When you hear the words “top tourist destination,” do sandy beaches and national parks come to mind? Perhaps places with historical significance like the Egyptian pyramids or the temples of Angkor Wat in Cambodia? When we take a close look at the tourism data, we see that some of the top tourist destinations in the world are in low- and middle-income countries, specifically, in the East Asia and Pacific region.
A recent question from Lorenz Noe caught our eye - how do we choose which indicators to publish in World Development Indicators (WDI), a major part of our Open Data Initiative? It’s a good question, so I thought I’d write a post about that - and we’ll also post something similar in the data help desk.
1. There’s no perfect indicator
Like many things in life, selecting indicators for the WDI is not an exact science. The intention is to provide good coverage of key development issues, but many of the countries that we work with do not have the quantity - or quality - of data that exists in countries like the United States, for example.
Explaining the differences in today’s global society is a topic that clearly captures the interest of many: as I write this blog, the hardback version of Thomas Piketty’s new book “Capital in the Twenty-First Century” is second on Amazon’s best-seller list. That’s not bad for a pretty hefty book about economics and the distribution of wealth!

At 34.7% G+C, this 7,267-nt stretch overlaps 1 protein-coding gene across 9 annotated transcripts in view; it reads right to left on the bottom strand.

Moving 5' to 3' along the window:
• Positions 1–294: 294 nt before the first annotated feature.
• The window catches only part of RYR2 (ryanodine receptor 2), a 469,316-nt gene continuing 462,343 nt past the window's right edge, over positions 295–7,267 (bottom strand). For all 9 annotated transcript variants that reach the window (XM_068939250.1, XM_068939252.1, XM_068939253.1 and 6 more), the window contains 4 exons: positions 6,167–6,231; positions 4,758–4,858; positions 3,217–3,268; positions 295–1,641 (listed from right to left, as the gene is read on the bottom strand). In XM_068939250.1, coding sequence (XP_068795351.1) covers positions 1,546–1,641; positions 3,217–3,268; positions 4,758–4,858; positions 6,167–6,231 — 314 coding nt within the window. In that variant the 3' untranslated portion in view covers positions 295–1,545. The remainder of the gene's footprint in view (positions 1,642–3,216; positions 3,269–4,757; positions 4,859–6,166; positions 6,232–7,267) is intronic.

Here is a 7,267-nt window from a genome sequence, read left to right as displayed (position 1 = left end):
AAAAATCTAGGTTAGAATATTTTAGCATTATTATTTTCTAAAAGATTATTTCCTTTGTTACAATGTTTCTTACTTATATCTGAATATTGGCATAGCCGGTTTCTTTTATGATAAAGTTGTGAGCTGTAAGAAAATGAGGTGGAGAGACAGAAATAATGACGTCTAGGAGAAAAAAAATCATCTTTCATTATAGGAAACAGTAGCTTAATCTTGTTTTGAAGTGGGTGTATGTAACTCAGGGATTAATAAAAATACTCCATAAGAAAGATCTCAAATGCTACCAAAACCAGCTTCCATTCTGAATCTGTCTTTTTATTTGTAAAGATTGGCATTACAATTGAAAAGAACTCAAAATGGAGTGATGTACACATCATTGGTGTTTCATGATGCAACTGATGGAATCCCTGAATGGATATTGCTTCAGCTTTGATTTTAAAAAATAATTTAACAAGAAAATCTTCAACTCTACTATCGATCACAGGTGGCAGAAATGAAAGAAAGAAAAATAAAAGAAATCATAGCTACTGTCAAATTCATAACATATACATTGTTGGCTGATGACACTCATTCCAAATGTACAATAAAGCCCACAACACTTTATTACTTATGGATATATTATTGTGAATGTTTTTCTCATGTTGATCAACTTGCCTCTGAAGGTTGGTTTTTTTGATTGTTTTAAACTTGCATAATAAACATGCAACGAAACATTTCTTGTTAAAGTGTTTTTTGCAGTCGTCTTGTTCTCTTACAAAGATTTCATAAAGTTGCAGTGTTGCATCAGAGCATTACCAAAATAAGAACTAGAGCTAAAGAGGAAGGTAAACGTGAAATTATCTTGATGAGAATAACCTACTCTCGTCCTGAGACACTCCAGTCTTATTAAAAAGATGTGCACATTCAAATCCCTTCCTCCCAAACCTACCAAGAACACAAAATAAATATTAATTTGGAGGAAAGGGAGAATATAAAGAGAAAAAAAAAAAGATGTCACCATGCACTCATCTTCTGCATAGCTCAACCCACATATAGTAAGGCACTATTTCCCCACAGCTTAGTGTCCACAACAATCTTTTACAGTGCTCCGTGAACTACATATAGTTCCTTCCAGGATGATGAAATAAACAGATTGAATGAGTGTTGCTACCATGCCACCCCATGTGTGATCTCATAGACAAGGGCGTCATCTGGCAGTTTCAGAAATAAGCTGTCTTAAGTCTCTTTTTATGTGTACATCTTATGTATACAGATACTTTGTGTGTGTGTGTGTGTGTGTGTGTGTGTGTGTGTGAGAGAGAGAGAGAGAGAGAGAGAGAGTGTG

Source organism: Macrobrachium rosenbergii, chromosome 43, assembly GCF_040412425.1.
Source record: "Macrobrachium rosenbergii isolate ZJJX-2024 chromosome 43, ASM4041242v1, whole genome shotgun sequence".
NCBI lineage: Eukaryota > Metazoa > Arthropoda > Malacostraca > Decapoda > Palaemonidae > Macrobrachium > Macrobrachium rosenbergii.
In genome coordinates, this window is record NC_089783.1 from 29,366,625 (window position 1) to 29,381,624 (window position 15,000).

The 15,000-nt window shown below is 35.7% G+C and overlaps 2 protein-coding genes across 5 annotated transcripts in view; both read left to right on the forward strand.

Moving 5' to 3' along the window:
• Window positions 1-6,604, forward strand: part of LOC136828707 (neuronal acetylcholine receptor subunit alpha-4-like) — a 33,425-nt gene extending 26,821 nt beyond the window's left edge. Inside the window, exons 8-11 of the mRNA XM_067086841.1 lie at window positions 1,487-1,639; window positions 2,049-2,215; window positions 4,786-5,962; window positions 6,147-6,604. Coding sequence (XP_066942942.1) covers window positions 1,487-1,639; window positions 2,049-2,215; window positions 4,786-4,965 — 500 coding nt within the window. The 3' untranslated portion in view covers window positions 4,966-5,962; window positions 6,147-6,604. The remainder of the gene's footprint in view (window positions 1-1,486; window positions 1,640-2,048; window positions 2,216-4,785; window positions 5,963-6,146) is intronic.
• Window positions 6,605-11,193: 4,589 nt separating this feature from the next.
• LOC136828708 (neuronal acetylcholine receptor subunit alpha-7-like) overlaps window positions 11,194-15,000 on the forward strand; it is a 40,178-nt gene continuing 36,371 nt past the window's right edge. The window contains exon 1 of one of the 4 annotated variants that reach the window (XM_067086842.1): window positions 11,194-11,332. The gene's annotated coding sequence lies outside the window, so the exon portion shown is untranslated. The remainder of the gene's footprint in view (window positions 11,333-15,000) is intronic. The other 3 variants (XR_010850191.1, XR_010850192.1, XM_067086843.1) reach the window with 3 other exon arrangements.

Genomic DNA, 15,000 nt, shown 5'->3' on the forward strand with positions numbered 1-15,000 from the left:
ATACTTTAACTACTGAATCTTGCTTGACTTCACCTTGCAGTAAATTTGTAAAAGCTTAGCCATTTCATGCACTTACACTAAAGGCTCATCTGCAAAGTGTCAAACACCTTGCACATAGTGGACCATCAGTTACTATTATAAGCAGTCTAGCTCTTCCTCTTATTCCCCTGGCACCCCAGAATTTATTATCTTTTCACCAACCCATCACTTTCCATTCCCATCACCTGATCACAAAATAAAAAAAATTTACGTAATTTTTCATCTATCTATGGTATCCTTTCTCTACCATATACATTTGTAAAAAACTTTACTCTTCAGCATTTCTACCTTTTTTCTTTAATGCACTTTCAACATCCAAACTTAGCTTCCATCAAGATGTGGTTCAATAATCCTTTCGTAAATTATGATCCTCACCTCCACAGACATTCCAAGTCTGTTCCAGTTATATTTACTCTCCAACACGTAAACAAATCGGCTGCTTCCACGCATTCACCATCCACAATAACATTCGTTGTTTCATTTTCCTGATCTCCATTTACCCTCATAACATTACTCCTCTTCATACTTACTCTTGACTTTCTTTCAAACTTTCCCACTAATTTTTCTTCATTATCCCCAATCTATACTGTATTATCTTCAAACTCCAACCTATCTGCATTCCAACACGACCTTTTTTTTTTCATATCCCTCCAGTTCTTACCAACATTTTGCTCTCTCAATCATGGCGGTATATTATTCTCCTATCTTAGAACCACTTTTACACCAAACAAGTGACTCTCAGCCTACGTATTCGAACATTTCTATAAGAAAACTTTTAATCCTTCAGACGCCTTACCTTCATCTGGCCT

Another publication – the 2014 edition of World Development Indicators (WDI) 2014 – was also released in the last few weeks: it’s not likely to reach the bestseller list on Amazon, but it does also reveal some startling differences in the lives of people around the world, and the challenges they face. Here’s one statistic: a newborn child born in Sierra Leone will be 90 times more likely to die before her fifth birthday than a newborn child born in Luxembourg. And the estimated probabilities of dying before five? In Sierra Leone, in 2012, it was 18%, or just under 1 in 5 – the highest in the world. In Luxembourg, that probability was just 0.2%, or about 1 in 500 – the lowest in the world. Since it really is quite shocking, maybe I should repeat it: almost 1 in 5 children born in Sierra Leone will die before they reach the age of five.
Their offense? Going to school.